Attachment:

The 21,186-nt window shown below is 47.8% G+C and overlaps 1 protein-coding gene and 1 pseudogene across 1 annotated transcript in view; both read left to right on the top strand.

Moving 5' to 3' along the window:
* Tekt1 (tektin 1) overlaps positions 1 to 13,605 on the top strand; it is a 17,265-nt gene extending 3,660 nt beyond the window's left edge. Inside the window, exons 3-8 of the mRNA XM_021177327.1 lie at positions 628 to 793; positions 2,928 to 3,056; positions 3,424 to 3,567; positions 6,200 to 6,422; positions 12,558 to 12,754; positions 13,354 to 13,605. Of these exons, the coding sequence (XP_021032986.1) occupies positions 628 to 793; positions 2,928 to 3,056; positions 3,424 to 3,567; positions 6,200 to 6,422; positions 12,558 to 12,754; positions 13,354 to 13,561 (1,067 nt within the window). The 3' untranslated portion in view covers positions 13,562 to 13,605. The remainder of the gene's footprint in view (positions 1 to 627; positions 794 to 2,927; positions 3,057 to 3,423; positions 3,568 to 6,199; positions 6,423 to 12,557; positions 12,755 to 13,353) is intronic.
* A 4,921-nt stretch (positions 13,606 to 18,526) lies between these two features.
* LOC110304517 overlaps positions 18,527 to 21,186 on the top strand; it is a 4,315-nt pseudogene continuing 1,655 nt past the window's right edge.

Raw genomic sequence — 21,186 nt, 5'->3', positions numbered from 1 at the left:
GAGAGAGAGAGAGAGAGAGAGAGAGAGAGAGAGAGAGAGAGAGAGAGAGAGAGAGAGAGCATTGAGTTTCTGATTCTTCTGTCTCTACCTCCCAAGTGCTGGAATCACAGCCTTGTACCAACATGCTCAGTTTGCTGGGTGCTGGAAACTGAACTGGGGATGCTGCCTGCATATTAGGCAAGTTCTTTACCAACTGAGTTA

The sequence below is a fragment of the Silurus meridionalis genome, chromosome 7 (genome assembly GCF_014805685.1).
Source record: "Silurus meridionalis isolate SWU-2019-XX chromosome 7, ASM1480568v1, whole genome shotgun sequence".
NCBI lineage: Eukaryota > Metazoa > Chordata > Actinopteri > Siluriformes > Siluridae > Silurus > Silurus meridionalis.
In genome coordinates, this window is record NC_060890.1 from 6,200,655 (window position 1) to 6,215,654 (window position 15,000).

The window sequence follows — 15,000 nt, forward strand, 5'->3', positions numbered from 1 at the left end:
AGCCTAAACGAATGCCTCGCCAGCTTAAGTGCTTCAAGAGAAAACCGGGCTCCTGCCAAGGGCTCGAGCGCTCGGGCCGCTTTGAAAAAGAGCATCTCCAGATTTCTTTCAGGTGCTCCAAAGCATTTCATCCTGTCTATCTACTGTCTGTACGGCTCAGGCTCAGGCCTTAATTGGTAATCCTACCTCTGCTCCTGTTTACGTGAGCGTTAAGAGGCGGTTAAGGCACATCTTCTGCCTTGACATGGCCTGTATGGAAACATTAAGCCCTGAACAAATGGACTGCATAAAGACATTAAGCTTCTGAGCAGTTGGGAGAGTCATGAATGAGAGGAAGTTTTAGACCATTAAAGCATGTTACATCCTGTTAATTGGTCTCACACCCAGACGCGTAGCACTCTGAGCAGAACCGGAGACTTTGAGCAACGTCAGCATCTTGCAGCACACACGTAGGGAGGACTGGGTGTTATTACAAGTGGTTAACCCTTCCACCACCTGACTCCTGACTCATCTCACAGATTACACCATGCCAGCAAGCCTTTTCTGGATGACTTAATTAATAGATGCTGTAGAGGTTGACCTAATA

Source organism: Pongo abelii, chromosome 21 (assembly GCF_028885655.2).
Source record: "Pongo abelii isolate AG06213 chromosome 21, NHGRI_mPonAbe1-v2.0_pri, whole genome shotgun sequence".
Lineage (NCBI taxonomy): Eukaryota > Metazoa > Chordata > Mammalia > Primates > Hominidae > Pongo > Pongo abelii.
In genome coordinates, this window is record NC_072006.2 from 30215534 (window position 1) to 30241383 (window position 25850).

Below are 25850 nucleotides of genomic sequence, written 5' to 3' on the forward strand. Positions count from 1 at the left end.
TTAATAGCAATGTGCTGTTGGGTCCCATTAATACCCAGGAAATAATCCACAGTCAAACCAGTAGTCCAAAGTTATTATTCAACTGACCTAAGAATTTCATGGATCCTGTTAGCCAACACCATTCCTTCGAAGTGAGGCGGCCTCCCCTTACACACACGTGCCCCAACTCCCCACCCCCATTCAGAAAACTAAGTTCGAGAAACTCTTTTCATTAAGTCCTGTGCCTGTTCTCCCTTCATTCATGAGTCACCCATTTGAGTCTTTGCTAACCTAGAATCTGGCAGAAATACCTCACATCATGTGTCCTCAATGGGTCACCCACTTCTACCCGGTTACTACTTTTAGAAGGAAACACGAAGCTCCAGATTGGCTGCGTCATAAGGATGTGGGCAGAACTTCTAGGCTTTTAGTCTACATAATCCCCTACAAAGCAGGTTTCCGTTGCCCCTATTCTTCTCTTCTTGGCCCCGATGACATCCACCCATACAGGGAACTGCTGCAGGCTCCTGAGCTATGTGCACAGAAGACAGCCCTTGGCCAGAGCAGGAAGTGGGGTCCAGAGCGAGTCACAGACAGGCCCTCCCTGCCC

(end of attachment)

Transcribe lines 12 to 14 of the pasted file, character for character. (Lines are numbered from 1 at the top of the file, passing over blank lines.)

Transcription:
The window sequence follows — 15,000 nt, forward strand, 5'->3', positions numbered from 1 at the left end:
AGCCTAAACGAATGCCTCGCCAGCTTAAGTGCTTCAAGAGAAAACCGGGCTCCTGCCAAGGGCTCGAGCGCTCGGGCCGCTTTGAAAAAGAGCATCTCCAGATTTCTTTCAGGTGCTCCAAAGCATTTCATCCTGTCTATCTACTGTCTGTACGGCTCAGGCTCAGGCCTTAATTGGTAATCCTACCTCTGCTCCTGTTTACGTGAGCGTTAAGAGGCGGTTAAGGCACATCTTCTGCCTTGACATGGCCTGTATGGAAACATTAAGCCCTGAACAAATGGACTGCATAAAGACATTAAGCTTCTGAGCAGTTGGGAGAGTCATGAATGAGAGGAAGTTTTAGACCATTAAAGCATGTTACATCCTGTTAATTGGTCTCACACCCAGACGCGTAGCACTCTGAGCAGAACCGGAGACTTTGAGCAACGTCAGCATCTTGCAGCACACACGTAGGGAGGACTGGGTGTTATTACAAGTGGTTAACCCTTCCACCACCTGACTCCTGACTCATCTCACAGATTACACCATGCCAGCAAGCCTTTTCTGGATGACTTAATTAATAGATGCTGTAGAGGTTGACCTAATA

Source organism: Pongo abelii, chromosome 21 (assembly GCF_028885655.2).